She said she did not relish the prospect of more fund-raising — “When would it ever end?” she recalled asking herself — but she promised Chinese officials that she would try to raise the money.

    There was little support within the State Department. So Mrs. Clinton turned to two major fund-raisers with long ties to the Clinton family: Elizabeth F. Bagley and Jose H. Villarreal.

    Mrs. Bagley, who is married to Smith Bagley, an heir to the R. J. Reynolds fortune, was ambassador to Portugal under President Bill Clinton. Mrs. Clinton appointed her to be the department’s special representative for global partnerships, a job that involves rounding up private support for public projects.

    Mr. Villarreal, a well-connected San Antonio lawyer, has raised money for Mrs. Clinton as well as for Mr. Clinton, former Vice President Al Gore and Senator John Kerry. In July, Mrs. Clinton named him the commissioner general to the expo.

    To kick off the effort, Mrs. Clinton held a conference call with 10 prominent chief executives. Chevron, PepsiCo and General Electric each pledged $5 million. Indra K. Nooyi, the chief executive of PepsiCo, made calls to other chief executives. Mrs. Bagley and Mr. Villarreal also opened their Rolodexes, calling companies with operations in China. Some obvious prospects, like banks, were off limits because they were receiving federal bailout money.

    “In the beginning, we had to use a patriotism argument,” said Kris M. Balderston, Mrs. Bagley’s deputy. “The second wave of argument was commercial diplomacy. All of a sudden the companies understood it would be good for them.”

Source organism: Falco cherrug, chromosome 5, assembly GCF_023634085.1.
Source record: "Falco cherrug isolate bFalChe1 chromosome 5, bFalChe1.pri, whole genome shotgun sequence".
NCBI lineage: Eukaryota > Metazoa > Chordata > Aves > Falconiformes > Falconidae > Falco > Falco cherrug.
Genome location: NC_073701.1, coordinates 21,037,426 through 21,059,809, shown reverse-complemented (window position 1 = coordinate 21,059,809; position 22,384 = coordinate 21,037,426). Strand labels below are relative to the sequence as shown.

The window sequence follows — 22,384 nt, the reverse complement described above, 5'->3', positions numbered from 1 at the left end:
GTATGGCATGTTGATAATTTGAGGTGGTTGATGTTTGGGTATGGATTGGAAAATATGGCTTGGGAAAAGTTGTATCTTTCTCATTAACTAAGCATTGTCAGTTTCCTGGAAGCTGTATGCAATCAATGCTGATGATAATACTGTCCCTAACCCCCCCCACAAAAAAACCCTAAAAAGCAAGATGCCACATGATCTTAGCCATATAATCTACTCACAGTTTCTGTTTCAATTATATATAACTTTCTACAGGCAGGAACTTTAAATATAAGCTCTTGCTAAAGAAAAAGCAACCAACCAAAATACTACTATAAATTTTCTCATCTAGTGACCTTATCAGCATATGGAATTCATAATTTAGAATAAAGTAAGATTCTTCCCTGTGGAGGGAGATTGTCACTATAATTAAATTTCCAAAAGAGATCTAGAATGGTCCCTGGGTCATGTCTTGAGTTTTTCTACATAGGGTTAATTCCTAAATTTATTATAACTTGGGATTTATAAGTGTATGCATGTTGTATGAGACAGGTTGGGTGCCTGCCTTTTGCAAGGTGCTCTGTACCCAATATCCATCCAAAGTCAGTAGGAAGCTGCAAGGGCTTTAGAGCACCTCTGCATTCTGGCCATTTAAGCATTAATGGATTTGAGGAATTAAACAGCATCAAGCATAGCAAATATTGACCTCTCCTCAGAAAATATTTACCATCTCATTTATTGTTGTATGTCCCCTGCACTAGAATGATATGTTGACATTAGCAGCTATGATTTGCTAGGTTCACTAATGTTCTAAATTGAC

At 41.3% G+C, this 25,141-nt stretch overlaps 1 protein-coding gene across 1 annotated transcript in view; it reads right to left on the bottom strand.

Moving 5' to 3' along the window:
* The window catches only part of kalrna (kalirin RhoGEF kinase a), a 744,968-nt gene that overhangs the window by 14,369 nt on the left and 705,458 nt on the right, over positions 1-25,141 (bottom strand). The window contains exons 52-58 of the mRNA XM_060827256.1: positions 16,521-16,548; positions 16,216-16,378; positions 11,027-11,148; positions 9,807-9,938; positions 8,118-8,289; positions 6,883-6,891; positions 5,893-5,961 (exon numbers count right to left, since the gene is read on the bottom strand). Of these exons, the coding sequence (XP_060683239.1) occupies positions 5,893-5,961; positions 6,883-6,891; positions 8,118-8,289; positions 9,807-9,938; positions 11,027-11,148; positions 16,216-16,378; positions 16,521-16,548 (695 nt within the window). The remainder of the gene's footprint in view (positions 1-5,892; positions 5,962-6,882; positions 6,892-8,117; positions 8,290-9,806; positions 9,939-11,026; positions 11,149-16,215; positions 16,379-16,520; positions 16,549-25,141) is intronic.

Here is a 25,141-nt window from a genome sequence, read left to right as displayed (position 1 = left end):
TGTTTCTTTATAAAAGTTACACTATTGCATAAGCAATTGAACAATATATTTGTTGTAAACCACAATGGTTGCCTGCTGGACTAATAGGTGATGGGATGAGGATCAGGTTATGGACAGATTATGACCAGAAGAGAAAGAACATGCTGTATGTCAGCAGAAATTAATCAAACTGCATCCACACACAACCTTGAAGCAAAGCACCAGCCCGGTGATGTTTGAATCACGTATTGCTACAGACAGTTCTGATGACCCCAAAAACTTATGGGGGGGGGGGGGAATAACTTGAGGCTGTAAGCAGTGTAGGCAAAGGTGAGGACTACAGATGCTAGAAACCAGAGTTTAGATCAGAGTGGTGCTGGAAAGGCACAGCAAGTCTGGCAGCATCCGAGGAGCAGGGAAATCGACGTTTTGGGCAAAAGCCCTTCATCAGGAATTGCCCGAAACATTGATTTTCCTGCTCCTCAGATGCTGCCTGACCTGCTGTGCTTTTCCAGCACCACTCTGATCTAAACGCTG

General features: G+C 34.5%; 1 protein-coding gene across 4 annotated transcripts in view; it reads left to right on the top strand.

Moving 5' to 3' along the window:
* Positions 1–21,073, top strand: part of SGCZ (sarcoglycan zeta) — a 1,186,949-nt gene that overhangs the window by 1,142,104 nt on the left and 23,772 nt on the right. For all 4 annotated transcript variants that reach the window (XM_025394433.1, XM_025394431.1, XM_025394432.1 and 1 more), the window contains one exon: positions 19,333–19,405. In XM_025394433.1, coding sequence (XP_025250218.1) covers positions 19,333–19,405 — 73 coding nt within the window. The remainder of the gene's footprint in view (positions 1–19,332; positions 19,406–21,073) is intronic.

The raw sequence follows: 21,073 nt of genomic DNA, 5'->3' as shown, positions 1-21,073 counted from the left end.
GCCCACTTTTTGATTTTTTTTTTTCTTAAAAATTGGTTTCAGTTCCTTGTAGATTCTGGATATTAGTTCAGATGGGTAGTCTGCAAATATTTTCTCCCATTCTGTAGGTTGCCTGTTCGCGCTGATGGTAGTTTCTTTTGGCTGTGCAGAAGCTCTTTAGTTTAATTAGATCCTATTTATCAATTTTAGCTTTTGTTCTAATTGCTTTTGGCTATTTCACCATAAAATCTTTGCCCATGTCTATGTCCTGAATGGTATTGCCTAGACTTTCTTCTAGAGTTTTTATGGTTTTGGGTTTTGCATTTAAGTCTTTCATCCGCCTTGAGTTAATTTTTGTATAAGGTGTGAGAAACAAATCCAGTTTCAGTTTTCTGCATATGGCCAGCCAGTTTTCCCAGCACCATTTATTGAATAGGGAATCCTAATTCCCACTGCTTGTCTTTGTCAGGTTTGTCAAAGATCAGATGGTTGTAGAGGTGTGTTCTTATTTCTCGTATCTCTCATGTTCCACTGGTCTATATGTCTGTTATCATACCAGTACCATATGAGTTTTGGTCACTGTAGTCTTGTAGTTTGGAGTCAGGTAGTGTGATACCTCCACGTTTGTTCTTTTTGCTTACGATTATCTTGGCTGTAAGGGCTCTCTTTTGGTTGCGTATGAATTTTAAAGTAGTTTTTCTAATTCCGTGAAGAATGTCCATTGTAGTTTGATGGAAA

Although Mrs. Bagley is a State Department employee, she said she was advised that she could solicit contributions. She noted that every would-be donor also had to be vetted by lawyers.

    Fred Wertheimer, an advocate for stricter regulations for campaign fund-raising, said he was satisfied that the State Department had handled a difficult situation properly.

    “It would have been far better if the U.S. government was able to pay for the activity involved, but that does not appear to have been the case,” he said.

    While Mrs. Clinton was barred from soliciting individuals, she met with corporate sponsors in Shanghai in November, when she visited the expo site.

    Her experience in the political trenches made a difference, Mr. Villarreal said. “Any other diplomat would not have had the broad base of contacts,” he said.

    Mrs. Clinton said it was easier raising funds for this project than to pay off campaign debt. “I’m much better at raising money for other people and other causes than I am for myself anyway,” she said, adding, “Even though I’ve obviously raised a lot of money.”

    Mark Landler reported from Washington, and David Barboza from Shanghai.

    Copyright 2010 The New York Times Company

  2. #2